Blog Post

Sentence Structure

Once again, this is something that can make or break an author. If you don’t understand proper sentence structure then you are going to lose your readers no matter how well your plot is thought out.

As an author, understanding basic sentence structure is only the tip of the iceberg. We don’t live by following all of the rules, so readers don’t expect to see them followed all of the time. Take this grammatically faulted example for illustration: “Run! Look out! Oh no! Good Lord… What next?” There is nothing in that passage that fits with proper sentence structure but it does elicit emotion and generate interest.

As with all things in life, sentence structure is a balancing act. Sometimes you want to follow the rules; others, you want to break them all. Here are some methods you can use to accomplish both goals:

1. Use proper punctuation!

Something as simple as putting a question mark where a period should be will damage your reputation as a writer. The same is true of using a semi-colon when you meant to use a colon. Know punctuation rules and use them accordingly.

2. Follow the basic rules of grammar but remember you have creative freedom.

Basic sentence structure requires a subject, verb, and object. For example, “He pickup up the gun.” As an author, you do have creative freedom, but use it sparingly when defying the rules and only when it offers an advantage. For instance: “Boom. The bomb exploded without warning. Chaos ensued. Structural integrity failed. Buildings tumbled down. He ran… but where to go? No place to hide. No cover from the debris.”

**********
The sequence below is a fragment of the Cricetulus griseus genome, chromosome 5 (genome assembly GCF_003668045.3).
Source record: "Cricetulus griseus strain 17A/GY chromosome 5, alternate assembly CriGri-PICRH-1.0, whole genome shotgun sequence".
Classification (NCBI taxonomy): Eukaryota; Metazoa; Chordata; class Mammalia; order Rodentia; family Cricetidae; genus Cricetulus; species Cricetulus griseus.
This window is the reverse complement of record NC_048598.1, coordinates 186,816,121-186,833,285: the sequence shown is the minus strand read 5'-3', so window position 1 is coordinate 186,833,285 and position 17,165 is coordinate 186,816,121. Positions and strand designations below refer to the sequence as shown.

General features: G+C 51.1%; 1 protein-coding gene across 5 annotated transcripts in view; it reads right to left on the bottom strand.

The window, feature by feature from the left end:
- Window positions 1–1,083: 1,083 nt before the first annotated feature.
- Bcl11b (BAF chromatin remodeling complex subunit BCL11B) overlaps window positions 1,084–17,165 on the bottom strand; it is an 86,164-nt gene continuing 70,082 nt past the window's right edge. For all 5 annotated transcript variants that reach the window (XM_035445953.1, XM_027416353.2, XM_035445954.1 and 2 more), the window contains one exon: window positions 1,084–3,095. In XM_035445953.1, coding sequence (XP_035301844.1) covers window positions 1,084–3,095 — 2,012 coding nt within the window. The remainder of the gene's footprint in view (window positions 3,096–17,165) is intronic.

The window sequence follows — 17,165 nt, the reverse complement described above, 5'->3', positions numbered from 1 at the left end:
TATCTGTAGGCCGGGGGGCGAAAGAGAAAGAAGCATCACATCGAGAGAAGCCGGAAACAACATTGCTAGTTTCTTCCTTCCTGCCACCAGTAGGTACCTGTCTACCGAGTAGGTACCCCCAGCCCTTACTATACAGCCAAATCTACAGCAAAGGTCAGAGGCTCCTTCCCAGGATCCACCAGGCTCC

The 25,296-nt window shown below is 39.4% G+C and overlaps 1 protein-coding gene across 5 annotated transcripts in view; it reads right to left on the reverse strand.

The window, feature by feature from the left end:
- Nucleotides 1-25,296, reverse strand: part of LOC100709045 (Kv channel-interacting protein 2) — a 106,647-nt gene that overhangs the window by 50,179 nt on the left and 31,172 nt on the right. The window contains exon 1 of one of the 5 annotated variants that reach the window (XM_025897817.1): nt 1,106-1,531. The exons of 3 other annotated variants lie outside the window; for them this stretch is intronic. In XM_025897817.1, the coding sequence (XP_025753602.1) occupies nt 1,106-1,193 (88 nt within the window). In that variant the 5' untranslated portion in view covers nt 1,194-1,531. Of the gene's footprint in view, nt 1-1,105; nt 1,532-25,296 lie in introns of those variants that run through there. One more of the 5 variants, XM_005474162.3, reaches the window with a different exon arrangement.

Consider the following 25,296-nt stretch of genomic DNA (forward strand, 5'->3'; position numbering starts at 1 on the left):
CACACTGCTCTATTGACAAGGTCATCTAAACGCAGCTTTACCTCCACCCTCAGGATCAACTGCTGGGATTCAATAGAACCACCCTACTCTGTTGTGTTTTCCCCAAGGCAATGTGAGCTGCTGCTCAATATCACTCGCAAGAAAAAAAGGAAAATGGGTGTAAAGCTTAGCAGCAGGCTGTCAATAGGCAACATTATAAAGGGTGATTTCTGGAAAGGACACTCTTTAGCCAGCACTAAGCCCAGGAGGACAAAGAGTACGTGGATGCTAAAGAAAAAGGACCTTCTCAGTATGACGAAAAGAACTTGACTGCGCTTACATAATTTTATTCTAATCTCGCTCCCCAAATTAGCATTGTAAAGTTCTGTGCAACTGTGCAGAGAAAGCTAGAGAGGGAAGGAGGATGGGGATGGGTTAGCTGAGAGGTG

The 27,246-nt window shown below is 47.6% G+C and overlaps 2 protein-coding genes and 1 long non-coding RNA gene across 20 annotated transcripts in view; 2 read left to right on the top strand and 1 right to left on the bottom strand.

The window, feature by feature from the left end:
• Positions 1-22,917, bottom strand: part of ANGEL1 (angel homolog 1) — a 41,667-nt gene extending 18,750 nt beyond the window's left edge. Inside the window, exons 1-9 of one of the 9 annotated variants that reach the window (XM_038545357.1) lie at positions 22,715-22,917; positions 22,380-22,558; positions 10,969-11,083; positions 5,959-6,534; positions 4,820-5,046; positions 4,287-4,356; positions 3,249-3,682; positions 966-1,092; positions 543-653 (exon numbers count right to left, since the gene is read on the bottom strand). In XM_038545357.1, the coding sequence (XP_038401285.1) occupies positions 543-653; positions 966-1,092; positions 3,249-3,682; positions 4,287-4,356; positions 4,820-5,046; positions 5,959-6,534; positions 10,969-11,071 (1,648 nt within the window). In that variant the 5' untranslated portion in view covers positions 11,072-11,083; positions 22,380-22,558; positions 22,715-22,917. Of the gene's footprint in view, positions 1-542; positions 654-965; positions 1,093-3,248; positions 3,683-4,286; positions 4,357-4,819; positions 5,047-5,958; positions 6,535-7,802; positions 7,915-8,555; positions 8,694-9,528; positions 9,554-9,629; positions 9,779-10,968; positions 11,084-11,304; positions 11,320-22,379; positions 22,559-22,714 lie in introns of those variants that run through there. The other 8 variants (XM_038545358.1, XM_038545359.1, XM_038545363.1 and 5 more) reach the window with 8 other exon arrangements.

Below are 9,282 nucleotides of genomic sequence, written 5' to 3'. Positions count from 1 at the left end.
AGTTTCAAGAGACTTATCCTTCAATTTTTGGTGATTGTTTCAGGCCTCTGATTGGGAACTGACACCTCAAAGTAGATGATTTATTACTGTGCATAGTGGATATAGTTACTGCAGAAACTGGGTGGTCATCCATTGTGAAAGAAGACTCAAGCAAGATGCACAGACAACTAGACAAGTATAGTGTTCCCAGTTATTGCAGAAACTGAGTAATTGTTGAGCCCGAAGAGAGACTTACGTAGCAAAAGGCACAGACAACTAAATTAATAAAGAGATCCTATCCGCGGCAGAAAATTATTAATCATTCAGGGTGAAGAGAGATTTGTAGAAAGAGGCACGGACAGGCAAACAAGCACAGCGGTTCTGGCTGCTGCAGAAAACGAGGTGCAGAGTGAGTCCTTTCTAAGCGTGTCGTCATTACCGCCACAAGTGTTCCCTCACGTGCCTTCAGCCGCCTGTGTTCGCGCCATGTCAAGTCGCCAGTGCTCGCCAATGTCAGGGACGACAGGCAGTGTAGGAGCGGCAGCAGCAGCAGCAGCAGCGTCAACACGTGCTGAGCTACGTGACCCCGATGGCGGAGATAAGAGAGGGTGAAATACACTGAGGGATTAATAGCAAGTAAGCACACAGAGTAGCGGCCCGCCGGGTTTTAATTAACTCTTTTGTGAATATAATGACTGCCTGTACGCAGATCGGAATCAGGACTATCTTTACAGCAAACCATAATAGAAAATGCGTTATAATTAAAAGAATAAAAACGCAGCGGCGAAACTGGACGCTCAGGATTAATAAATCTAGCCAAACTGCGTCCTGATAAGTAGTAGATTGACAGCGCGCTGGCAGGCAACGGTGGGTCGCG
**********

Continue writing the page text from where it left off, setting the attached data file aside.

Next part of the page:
3. Use a mix of sentence structures.

There are four basic types of sentences: simple, compound, complex and compound-complex. Try to use some of each without becoming obvious in your approach. Here’s an example of each:


“She ran to the corner.”


“The rain was falling hard, and she slipped on the wet pavement.”


“Although she skinned her knees and broke a nail, she was fine.”


“She made it across the street and drummed up the courage to forge ahead even though she knew the odds were stacked against her.”

4. Be creative!

You are, after all, a writer. Don’t just say, “He walked into the bar.” Instead, try something like this: “Drenched from the downpour and seeking refuge from the storm, he entered the bar with a sigh of relief.” Make every sentence count.

5. Don’t write sentences that are too long!

On average, your sentences should be no more than 15 to 20 words. If you ramble on too long, you will lose the reader. Here’s an example of what NOT to do: “The rain was pouring as he walked to the bar, coming down in sheets it was blinding and relentless; he wiped his eyes to see where he was going, but it didn’t help much as he was nearly hit by a car while crossing the street.” Remember, less is more.

In summation, follow the basic rules of grammar but mix it up a bit with your creativity.

As always, best of luck with your writing and keep at it. Check back in regularly for new posts or sign up for my email list so you’ll be notified when I post them.

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